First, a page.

Few of life’s punishments can rival that of the laundress picking over your valuables with disdain. Just ask Scrooge. The process of selling your things to people bent on bargains and who feign indifference is tortuous.

Who will buy this wonderful cherry-wood…

When the face-masked prospect finally deigns to make an offer it is pitiful and seemingly designed to insult. After a wasted weekend when the jackals have finished, you total up the proceeds and there’s enough for Mexican take-out (one of our few covid-19 dining options).

Once the failed yard-sale experiment is over, you’re left with three choices. Well, four really but it barely registers on the realism meter. “Maybe my kids will want it?”. Hah!!! One’s halfway around the world and the other’s rustic taste in decor eschews my 1980-era pieces. “What!? You don’t want my waterbed?”

So having been insulted by junk-haulers, masked men bent on legal theft and even my own children, my natural and terribly stupid reaction is to say, “I’ll show you how good my things are!”. And then I will now choose to store them.

“Self-storage: How warehouses for personal junk became a $38 billion industry

One in 11 Americans pays for space to store the material overflow of the American dream”

The above quote was the very first thing that came up on a Google search of “Storage industry”. One of my more perverse forms of self-justification is the storage unit. My personal storage decisions include a half-dozen units over the years (two at the moment, not including the garage of my rental home.) With my help, the storage industry has leapfrogged over laudromats and trailer parks and has become the better real estate bet. Their strategy is not unlike gyms. Sign ’em up. Then wait for them to forget about it. Then auction the shit off. What a concept.

My storage unit
My son’s storage unit

After I’ve filled the storage units floor to ceiling there remain either charity or the dump. Since even the former have become picky the latter is inevitable. Since I had amassed a serious amount of garbage at Sparta and needed a dump run anyway, a few picked over items had to come along.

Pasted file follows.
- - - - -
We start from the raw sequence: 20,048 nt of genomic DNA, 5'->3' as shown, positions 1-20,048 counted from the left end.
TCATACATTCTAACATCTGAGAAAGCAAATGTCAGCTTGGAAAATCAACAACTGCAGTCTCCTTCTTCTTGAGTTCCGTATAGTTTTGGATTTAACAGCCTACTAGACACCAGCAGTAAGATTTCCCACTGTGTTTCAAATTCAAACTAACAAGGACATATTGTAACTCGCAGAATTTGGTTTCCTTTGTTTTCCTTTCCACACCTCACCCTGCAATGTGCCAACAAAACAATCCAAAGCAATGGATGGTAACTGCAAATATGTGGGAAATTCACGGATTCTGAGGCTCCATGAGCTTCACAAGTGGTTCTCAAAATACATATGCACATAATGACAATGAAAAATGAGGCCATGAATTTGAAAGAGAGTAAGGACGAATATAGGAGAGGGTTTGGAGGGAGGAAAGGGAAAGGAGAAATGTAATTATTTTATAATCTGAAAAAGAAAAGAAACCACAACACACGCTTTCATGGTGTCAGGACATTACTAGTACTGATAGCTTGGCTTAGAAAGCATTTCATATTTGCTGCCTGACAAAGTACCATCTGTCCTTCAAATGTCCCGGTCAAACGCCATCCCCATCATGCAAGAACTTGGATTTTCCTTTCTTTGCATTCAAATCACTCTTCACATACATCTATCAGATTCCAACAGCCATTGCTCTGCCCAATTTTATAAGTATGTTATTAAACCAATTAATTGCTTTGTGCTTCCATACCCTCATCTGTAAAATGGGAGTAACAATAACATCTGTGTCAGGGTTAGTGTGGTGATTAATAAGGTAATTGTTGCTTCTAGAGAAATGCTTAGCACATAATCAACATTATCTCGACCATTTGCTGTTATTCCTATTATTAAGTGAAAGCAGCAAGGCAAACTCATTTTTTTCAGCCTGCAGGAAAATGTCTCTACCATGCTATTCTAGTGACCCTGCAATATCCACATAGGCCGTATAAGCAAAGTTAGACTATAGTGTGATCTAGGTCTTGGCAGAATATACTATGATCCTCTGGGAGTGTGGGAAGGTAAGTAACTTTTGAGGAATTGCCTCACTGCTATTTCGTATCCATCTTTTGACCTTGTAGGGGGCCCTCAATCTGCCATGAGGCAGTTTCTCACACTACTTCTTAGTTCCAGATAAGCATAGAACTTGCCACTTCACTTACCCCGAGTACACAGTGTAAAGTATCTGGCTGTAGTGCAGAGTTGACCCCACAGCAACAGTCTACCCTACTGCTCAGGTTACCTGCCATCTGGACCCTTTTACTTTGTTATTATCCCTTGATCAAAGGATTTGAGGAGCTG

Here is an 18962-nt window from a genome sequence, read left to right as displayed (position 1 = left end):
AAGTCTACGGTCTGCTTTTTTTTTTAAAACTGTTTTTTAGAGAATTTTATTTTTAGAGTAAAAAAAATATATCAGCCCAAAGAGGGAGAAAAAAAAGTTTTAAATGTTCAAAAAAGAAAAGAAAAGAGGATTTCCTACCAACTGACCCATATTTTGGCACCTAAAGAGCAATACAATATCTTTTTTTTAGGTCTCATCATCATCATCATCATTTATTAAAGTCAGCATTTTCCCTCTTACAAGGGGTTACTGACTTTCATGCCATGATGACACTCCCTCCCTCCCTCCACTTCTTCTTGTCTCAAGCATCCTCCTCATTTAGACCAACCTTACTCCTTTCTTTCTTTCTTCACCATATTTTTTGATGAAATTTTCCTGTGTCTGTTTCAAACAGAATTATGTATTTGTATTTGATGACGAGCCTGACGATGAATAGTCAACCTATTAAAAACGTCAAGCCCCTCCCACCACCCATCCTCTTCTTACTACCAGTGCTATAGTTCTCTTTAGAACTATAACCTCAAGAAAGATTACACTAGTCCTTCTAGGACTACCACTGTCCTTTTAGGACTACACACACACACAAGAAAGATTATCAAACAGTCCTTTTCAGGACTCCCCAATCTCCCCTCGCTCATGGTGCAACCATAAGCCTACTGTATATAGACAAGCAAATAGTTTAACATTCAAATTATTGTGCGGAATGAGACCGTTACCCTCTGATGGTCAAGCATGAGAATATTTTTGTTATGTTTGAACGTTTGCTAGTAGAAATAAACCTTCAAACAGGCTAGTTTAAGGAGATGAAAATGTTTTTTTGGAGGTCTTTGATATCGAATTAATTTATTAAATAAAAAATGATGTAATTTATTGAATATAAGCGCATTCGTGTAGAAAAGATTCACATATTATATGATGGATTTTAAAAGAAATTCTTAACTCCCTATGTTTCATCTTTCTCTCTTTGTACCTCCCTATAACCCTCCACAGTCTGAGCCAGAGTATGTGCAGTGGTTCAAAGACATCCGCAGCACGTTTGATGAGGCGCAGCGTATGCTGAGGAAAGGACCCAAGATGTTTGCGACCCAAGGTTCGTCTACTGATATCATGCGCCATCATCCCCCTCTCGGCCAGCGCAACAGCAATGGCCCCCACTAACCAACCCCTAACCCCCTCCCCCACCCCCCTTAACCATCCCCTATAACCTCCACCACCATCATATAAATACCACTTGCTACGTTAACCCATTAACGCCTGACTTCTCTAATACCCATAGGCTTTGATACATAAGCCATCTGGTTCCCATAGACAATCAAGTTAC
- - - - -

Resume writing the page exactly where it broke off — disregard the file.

Note my t.v. table acquired from Dad in left foreground. Bye-bye.

As I weary of writing this particular blog entry (the whole process has been soul-sucking), I would be remiss in not mentioning the final form of asset divestiture. Criminal theft. This past week my Spartanette was stolen right off the street, not 12 hours after parking it there. They say that in this mortal life we really own nothing, that everything belongs to God and we are simply beneficiaries of his temporary largesse. Well, if that is the case, the big guy has definitely called in his markers.


F-it. That’s enough outa me.


For all of you who doubted Thomas, it’s time to admit that your pessimism – while well founded in my past procrastinations and unmet objectives – was misplaced. I’ve finished!! Thanks to Bill, Jim, Leslie, Saylor for their advice and guidance AND to Carolee/Jeff, Betsy and all those who offered on-site encouragement. The day has arrived when Sparta becomes a home, an occasion formally marked by Cristina’s hanging of clothes.

..and the making of bed.

And the completion of wiring…

Still much to do…including figuring out the hot shower issue.

Crunch Time

Not quite frantic, but working diligently to get Sparta shipshape. Right now, functionality is key and cosmetics must take a backseat. That means potty, power, pump and punchlist.

This stuff is dense! I need about 10% of the block in 1 gallon of water and…
Voila! It expands into about 3 gallons of medium to place in the main toilet bin with the hand crank agitator.

So I have the little 12v fan connected and it is quitely venting the system while awaiting the inaugural BM.

I learn something new all the time when it comes to electricity and my latest teaching moment came when I decided to call Progressive Dynamics and find out what I had done wrong. My 12v circuits were not working. The vague schematic they provide on their website was not helpful and this whole wiring thing gets crazy, especially when you consider the considerable downside of messing up.